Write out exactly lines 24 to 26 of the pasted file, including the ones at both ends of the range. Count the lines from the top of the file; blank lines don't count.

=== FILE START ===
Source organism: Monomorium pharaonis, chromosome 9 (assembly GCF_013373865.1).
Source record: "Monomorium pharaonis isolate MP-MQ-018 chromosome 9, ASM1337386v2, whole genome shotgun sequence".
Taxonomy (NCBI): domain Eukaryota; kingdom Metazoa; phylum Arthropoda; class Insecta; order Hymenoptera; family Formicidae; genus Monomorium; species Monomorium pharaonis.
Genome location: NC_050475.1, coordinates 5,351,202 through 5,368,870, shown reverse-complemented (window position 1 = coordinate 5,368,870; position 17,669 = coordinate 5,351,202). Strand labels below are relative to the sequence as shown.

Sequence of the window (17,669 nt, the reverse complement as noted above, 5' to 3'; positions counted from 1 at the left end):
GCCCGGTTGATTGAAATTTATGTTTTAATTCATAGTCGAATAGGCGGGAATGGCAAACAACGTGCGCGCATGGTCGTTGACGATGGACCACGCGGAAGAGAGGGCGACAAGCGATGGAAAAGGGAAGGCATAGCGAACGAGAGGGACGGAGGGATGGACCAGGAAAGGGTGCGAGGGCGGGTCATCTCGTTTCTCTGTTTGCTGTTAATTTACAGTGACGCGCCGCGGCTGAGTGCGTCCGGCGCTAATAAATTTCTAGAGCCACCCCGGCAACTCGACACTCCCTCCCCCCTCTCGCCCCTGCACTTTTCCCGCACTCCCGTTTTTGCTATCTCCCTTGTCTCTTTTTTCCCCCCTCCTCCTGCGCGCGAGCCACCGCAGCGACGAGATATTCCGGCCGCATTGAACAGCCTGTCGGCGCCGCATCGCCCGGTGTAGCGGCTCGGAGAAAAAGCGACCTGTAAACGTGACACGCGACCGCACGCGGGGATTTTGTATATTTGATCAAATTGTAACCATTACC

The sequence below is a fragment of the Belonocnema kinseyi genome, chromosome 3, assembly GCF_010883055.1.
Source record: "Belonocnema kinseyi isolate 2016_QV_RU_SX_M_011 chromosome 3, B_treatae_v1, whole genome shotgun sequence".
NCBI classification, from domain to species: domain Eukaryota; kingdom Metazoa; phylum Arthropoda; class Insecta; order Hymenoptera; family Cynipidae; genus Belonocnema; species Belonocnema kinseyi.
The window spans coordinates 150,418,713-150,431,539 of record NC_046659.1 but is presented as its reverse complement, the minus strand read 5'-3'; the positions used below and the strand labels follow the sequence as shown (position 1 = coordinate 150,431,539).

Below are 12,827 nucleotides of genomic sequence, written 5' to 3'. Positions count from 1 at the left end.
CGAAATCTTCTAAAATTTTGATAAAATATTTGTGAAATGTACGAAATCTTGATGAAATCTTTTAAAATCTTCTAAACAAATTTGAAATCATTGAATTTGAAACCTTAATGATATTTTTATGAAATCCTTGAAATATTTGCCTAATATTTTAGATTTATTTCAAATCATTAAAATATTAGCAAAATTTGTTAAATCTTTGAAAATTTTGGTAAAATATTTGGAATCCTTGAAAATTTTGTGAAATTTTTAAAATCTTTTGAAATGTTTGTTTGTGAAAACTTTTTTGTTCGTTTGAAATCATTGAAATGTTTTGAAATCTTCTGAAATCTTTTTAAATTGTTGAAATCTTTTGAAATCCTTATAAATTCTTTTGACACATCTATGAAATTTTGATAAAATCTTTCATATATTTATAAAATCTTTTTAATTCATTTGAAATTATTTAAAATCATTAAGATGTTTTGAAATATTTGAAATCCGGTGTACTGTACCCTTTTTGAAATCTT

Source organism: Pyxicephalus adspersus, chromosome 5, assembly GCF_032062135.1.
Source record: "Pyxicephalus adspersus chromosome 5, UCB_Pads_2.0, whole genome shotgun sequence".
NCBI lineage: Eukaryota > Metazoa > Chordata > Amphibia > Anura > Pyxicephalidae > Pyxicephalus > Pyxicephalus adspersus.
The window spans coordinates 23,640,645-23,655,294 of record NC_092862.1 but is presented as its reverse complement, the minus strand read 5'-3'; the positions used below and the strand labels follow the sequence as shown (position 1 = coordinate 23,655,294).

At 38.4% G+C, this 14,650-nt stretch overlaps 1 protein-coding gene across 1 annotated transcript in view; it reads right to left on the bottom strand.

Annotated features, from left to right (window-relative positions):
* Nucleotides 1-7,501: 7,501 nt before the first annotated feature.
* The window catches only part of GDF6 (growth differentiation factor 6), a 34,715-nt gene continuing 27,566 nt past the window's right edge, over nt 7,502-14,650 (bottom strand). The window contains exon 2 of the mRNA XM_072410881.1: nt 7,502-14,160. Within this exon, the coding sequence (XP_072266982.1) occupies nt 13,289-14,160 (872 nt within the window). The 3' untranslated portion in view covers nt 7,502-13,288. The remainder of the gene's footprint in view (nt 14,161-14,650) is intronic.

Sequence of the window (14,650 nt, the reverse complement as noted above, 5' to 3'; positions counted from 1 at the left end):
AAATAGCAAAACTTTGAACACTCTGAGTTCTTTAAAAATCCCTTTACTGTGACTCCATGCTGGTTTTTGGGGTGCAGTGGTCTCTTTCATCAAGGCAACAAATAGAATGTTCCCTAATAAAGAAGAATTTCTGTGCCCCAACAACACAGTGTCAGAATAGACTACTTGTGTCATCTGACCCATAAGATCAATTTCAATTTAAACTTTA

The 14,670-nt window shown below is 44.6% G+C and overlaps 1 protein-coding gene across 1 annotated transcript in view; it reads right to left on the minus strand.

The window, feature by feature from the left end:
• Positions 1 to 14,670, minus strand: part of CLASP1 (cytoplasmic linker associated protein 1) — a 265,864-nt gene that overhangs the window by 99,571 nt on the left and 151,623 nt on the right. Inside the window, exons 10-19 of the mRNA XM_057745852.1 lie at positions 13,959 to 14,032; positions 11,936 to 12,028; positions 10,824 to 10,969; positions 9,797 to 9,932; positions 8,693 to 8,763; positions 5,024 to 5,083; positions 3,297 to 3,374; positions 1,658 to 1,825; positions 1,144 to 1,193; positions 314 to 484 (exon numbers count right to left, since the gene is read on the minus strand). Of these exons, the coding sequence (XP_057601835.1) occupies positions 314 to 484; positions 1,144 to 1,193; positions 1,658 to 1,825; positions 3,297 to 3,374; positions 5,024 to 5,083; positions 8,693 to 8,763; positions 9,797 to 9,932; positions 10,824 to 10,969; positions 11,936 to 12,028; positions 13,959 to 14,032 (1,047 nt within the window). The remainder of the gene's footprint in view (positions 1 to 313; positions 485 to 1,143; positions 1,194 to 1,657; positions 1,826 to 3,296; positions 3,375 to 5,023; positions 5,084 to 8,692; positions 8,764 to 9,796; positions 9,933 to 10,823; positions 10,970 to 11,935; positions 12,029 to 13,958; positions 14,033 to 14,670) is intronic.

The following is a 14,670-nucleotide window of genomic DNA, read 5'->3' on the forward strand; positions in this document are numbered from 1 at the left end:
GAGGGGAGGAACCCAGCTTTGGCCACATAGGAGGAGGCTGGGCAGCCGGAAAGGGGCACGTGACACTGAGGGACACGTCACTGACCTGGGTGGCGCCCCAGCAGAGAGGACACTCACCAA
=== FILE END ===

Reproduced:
The window, feature by feature from the left end:
• Positions 1 to 14,670, minus strand: part of CLASP1 (cytoplasmic linker associated protein 1) — a 265,864-nt gene that overhangs the window by 99,571 nt on the left and 151,623 nt on the right. Inside the window, exons 10-19 of the mRNA XM_057745852.1 lie at positions 13,959 to 14,032; positions 11,936 to 12,028; positions 10,824 to 10,969; positions 9,797 to 9,932; positions 8,693 to 8,763; positions 5,024 to 5,083; positions 3,297 to 3,374; positions 1,658 to 1,825; positions 1,144 to 1,193; positions 314 to 484 (exon numbers count right to left, since the gene is read on the minus strand). Of these exons, the coding sequence (XP_057601835.1) occupies positions 314 to 484; positions 1,144 to 1,193; positions 1,658 to 1,825; positions 3,297 to 3,374; positions 5,024 to 5,083; positions 8,693 to 8,763; positions 9,797 to 9,932; positions 10,824 to 10,969; positions 11,936 to 12,028; positions 13,959 to 14,032 (1,047 nt within the window). The remainder of the gene's footprint in view (positions 1 to 313; positions 485 to 1,143; positions 1,194 to 1,657; positions 1,826 to 3,296; positions 3,375 to 5,023; positions 5,084 to 8,692; positions 8,764 to 9,796; positions 9,933 to 10,823; positions 10,970 to 11,935; positions 12,029 to 13,958; positions 14,033 to 14,670) is intronic.

The following is a 14,670-nucleotide window of genomic DNA, read 5'->3' on the forward strand; positions in this document are numbered from 1 at the left end: